Formula 1’s new-for-2022 cars have produced more predictable races, believes Mercedes’ trackside engineering director Andrew Shovlin.
The challengers this year have been built under a new set of technical regulations, which aim to allow for closer on-track racing as well as better competition.
However, Red Bull appears on course to take both the Drivers’ and Constructors’ Championship, holding sizeable leads in both standings.
The Milton-Keynes based squad has taken 12 of the 16 grand prix wins so far this year, while Ferrari has come out on top in the other four.
Mercedes, who was dominant in the turbo hybrid era that began in 2014, is yet to reach the top step of the podium in 2022.
Although Shovlin recognises that following a rival car through corners is easier than previous years, he says that the new rules have so far failed to produce tighter competition.
“The following is a little bit easier,” he said. “There’s some circuits where, historically, you had very little overtaking, like Budapest.
“And the race there was a bit more interesting. You’ve also got the effect that, when you bring in new rules, and when they’re completely new, like this set, it does sort of reset the competitive order.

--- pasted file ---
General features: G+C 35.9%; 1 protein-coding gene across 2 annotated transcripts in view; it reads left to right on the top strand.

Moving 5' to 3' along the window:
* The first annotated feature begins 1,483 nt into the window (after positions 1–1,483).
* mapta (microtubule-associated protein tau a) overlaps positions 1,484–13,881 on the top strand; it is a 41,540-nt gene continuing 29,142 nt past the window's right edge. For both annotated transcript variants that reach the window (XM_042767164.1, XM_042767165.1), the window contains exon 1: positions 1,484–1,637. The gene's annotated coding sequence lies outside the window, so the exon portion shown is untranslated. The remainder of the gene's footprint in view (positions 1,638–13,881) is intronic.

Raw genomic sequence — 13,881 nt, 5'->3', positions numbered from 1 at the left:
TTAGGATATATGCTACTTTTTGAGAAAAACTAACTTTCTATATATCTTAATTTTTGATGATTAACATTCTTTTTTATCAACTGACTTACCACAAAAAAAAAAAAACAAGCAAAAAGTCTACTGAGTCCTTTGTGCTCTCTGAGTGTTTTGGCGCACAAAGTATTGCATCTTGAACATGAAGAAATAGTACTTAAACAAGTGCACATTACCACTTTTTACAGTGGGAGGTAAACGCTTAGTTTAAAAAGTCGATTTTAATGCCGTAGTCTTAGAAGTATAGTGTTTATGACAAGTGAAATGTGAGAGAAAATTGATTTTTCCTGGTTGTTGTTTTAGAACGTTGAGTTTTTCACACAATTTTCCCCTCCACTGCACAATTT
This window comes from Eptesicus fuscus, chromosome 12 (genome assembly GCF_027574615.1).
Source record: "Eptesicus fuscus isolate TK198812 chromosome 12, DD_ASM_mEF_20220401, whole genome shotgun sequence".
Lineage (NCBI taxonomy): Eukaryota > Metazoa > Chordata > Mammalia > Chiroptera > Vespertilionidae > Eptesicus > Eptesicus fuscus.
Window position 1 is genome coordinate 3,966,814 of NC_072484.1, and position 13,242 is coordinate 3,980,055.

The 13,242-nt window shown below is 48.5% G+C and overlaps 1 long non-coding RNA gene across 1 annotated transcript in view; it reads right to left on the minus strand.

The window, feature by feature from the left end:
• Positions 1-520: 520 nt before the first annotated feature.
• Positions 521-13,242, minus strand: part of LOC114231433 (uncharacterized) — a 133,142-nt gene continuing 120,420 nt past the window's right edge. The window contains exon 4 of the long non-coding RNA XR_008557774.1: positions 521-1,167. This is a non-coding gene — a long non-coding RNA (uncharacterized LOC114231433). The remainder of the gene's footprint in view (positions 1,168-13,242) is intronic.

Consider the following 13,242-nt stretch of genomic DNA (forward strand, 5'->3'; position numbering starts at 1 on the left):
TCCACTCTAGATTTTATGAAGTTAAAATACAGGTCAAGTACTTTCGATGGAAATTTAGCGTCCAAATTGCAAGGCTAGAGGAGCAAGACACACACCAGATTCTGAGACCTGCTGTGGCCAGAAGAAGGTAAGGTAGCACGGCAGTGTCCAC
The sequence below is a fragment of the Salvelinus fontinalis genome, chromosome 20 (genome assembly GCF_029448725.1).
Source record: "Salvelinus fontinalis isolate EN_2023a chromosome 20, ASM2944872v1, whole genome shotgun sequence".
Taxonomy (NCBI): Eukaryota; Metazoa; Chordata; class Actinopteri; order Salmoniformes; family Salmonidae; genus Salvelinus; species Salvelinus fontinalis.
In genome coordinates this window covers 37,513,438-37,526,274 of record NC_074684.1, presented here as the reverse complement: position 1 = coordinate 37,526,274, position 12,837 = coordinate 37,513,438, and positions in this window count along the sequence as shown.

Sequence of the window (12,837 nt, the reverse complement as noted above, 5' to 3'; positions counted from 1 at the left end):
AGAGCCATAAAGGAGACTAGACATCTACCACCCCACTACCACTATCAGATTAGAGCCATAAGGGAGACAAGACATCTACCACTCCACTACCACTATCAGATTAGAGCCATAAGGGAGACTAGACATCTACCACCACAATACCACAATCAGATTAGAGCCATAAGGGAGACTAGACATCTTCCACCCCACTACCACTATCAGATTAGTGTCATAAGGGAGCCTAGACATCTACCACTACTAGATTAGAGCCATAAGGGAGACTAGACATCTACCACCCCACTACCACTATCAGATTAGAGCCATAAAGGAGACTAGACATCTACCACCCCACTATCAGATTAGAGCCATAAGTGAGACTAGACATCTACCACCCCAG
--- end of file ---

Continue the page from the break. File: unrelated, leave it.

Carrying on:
“We haven’t quite got the close racing now: it looks like Red Bull have emerged as a clear front- runner.
“So, the races are a bit more predictable than they were, perhaps at the back end of last year.
“But it’s a small step in the right direction and an awful lot of change to get there. And maybe the big one that we’d hoped for, that I don’t think we’ve seen, is the field closing up.
“You know, it’s still a broadly similar order of teams front to back.”
The cars are set to undertake further changes next year in response to the porpoising effect that has been present this season.